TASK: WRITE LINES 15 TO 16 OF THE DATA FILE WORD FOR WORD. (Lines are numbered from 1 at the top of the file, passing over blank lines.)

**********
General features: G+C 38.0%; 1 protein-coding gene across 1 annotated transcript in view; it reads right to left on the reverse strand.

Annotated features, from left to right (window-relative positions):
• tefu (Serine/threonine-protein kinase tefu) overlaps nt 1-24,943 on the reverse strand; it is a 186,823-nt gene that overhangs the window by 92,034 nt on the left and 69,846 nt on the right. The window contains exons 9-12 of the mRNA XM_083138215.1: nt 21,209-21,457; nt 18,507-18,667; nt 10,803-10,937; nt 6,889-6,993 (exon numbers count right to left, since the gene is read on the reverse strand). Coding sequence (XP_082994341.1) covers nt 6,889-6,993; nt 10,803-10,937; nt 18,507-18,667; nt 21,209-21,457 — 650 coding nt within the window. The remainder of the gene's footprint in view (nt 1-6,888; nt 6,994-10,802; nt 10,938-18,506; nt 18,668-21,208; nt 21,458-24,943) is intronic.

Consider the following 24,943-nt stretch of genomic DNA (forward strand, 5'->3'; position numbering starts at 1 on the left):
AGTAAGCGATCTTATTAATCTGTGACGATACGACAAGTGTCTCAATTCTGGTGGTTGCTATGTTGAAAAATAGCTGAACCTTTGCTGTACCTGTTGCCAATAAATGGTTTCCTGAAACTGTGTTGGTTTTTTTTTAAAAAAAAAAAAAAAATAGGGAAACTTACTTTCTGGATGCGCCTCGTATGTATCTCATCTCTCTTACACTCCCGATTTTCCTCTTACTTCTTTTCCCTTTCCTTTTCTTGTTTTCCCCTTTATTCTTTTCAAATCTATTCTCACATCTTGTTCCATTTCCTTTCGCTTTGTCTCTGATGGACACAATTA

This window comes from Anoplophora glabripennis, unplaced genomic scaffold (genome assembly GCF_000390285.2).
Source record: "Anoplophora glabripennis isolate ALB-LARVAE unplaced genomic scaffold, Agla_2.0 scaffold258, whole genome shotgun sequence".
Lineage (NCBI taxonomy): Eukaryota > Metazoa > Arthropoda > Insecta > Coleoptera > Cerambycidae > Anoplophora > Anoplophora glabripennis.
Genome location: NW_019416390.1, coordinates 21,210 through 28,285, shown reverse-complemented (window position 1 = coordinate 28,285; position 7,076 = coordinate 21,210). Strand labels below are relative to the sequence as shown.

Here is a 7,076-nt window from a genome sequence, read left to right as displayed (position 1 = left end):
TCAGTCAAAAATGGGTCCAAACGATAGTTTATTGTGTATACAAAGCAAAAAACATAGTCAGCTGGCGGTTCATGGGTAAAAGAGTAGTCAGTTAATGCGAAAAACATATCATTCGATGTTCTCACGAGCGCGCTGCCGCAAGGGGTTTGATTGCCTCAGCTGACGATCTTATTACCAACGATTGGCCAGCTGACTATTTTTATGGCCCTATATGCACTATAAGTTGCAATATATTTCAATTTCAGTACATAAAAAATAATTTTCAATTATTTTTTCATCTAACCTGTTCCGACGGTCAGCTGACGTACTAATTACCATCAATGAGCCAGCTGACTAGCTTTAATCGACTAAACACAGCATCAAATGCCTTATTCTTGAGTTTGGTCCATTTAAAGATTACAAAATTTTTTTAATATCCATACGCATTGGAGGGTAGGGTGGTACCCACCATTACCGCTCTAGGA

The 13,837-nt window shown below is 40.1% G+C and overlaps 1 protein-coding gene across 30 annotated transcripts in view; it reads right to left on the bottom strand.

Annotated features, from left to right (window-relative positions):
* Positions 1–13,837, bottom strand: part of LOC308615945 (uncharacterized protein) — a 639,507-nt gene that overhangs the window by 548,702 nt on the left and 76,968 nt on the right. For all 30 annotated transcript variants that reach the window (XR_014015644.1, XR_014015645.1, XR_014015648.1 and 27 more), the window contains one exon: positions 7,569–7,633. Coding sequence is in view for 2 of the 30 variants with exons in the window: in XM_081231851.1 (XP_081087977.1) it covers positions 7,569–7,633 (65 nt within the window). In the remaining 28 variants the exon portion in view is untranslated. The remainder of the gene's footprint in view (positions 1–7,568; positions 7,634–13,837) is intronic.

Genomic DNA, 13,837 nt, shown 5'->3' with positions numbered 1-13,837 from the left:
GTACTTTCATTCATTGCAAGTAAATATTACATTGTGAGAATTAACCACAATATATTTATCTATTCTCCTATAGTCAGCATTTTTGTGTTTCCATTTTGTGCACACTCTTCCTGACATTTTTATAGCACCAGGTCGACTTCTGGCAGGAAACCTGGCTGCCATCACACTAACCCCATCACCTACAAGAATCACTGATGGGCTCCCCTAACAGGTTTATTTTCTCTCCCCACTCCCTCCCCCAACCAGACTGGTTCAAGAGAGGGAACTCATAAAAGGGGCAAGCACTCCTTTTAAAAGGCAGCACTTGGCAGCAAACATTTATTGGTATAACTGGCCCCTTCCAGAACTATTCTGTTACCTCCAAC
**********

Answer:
Genomic DNA, 13,837 nt, shown 5'->3' with positions numbered 1-13,837 from the left:
GTACTTTCATTCATTGCAAGTAAATATTACATTGTGAGAATTAACCACAATATATTTATCTATTCTCCTATAGTCAGCATTTTTGTGTTTCCATTTTGTGCACACTCTTCCTGACATTTTTATAGCACCAGGTCGACTTCTGGCAGGAAACCTGGCTGCCATCACACTAACCCCATCACCTACAAGAATCACTGATGGGCTCCCCTAACAGGTTTATTTTCTCTCCCCACTCCCTCCCCCAACCAGACTGGTTCAAGAGAGGGAACTCATAAAAGGGGCAAGCACTCCTTTTAAAAGGCAGCACTTGGCAGCAAACATTTATTGGTATAACTGGCCCCTTCCAGAACTATTCTGTTACCTCCAAC